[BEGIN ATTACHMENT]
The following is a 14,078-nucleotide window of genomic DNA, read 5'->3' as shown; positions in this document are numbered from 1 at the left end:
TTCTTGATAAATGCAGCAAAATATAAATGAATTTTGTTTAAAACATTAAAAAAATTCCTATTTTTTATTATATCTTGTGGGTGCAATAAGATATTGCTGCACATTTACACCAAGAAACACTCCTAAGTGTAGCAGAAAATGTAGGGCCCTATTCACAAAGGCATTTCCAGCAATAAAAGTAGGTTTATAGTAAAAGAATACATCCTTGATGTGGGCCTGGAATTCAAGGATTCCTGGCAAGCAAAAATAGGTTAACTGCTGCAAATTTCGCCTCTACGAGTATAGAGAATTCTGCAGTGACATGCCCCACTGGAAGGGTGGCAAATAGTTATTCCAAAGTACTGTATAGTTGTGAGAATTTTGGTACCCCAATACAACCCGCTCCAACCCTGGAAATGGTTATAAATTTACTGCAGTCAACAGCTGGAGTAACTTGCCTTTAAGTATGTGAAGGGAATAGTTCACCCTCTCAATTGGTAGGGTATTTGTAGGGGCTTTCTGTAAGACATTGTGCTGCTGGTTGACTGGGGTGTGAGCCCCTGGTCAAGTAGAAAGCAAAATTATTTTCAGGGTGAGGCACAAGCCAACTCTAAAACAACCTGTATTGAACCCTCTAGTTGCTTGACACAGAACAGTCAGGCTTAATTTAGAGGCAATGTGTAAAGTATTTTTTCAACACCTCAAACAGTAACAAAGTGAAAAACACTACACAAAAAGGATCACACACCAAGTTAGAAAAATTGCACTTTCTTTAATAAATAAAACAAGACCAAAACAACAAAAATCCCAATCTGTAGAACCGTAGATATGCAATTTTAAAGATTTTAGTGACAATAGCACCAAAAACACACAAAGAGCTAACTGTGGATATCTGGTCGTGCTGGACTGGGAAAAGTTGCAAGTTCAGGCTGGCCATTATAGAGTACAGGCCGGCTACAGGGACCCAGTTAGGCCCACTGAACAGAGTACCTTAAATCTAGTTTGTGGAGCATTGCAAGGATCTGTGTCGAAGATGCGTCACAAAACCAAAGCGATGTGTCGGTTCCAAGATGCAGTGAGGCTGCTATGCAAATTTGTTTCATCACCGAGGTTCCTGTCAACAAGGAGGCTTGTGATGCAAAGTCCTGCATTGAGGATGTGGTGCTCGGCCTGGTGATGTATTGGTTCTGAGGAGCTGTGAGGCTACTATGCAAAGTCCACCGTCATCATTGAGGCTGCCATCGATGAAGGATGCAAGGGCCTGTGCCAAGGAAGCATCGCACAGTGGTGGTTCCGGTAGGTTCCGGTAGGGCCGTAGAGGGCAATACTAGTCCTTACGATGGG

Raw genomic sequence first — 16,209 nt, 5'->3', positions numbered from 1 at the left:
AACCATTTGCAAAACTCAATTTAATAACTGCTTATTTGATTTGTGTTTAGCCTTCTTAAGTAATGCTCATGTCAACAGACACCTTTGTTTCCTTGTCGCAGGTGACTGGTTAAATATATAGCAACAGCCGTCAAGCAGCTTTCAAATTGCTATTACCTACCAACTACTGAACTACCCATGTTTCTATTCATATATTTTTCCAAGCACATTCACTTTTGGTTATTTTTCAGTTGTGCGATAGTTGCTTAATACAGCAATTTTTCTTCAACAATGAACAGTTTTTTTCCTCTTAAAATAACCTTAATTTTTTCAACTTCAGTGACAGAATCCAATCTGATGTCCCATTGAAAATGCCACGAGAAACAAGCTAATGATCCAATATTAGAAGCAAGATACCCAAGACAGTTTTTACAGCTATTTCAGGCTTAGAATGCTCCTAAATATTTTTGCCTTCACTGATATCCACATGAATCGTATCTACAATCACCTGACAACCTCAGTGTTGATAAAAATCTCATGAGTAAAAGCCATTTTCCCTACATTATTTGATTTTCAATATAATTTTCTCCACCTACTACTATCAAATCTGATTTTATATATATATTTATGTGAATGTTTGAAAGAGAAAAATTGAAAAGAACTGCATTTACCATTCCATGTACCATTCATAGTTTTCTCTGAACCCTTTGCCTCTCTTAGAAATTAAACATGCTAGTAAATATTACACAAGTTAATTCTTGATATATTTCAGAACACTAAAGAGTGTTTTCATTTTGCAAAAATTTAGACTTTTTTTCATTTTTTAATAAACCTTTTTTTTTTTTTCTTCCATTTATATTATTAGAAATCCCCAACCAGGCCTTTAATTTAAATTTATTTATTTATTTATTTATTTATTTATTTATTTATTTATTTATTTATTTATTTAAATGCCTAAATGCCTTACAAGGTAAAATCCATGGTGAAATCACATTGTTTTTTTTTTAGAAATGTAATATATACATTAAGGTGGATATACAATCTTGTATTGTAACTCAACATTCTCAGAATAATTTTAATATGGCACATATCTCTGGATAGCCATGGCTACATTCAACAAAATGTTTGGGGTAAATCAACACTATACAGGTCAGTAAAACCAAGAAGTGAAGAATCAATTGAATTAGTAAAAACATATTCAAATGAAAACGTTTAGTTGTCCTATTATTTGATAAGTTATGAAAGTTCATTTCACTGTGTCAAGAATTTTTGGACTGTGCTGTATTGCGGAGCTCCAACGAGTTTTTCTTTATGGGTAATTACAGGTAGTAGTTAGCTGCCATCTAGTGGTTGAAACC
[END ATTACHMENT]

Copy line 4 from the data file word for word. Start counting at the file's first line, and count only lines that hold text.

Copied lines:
AACCATTTGCAAAACTCAATTTAATAACTGCTTATTTGATTTGTGTTTAGCCTTCTTAAGTAATGCTCATGTCAACAGACACCTTTGTTTCCTTGTCGCAGGTGACTGGTTAAATATATAGCAACAGCCGTCAAGCAGCTTTCAAATTGCTATTACCTACCAACTACTGAACTACCCATGTTTCTATTCATATATTTTTCCAAGCACATTCACTTTTGGTTATTTTTCAGTTGTGCGATAGTTGCTTAATACAGCAATTTTTCTTCAACAATGAACAGTTTTTTTCCTCTTAAAATAACCTTAATTTTTTCAACTTCAGTGACAGAATCCAATCTGATGTCCCATTGAAAATGCCACGAGAAACAAGCTAATGATCCAATATTAGAAGCAAGATACCCAAGACAGTTTTTACAGCTATTTCAGGCTTAGAATGCTCCTAAATATTTTTGCCTTCACTGATATCCACATGAATCGTATCTACAATCACCTGACAACCTCAGTGTTGATAAAAATCTCATGAGTAAAAGCCATTTTCCCTACATTATTTGATTTTCAATATAATTTTCTCCACCTACTACTATCAAATCTGATTTTATATATATATTTATGTGAATGTTTGAAAGAGAAAAATTGAAAAGAACTGCATTTACCATTCCATGTACCATTCATAGTTTTCTCTGAACCCTTTGCCTCTCTTAGAAATTAAACATGCTAGTAAATATTACACAAGTTAATTCTTGATATATTTCAGAACACTAAAGAGTGTTTTCATTTTGCAAAAATTTAGACTTTTTTTCATTTTTTAATAAACCTTTTTTTTTTTTTCTTCCATTTATATTATTAGAAATCCCCAACCAGGCCTTTAATTTAAATTTATTTATTTATTTATTTATTTATTTATTTATTTATTTATTTATTTATTTATTTAAATGCCTAAATGCCTTACAAGGTAAAATCCATGGTGAAATCACATTGTTTTTTTTTTAGAAATGTAATATATACATTAAGGTGGATATACAATCTTGTATTGTAACTCAACATTCTCAGAATAATTTTAATATGGCACATATCTCTGGATAGCCATGGCTACATTCAACAAAATGTTTGGGGTAAATCAACACTATACAGGTCAGTAAAACCAAGAAGTGAAGAATCAATTGAATTAGTAAAAACATATTCAAATGAAAACGTTTAGTTGTCCTATTATTTGATAAGTTATGAAAGTTCATTTCACTGTGTCAAGAATTTTTGGACTGTGCTGTATTGCGGAGCTCCAACGAGTTTTTCTTTATGGGTAATTACAGGTAGTAGTTAGCTGCCATCTAGTGGTTGAAACC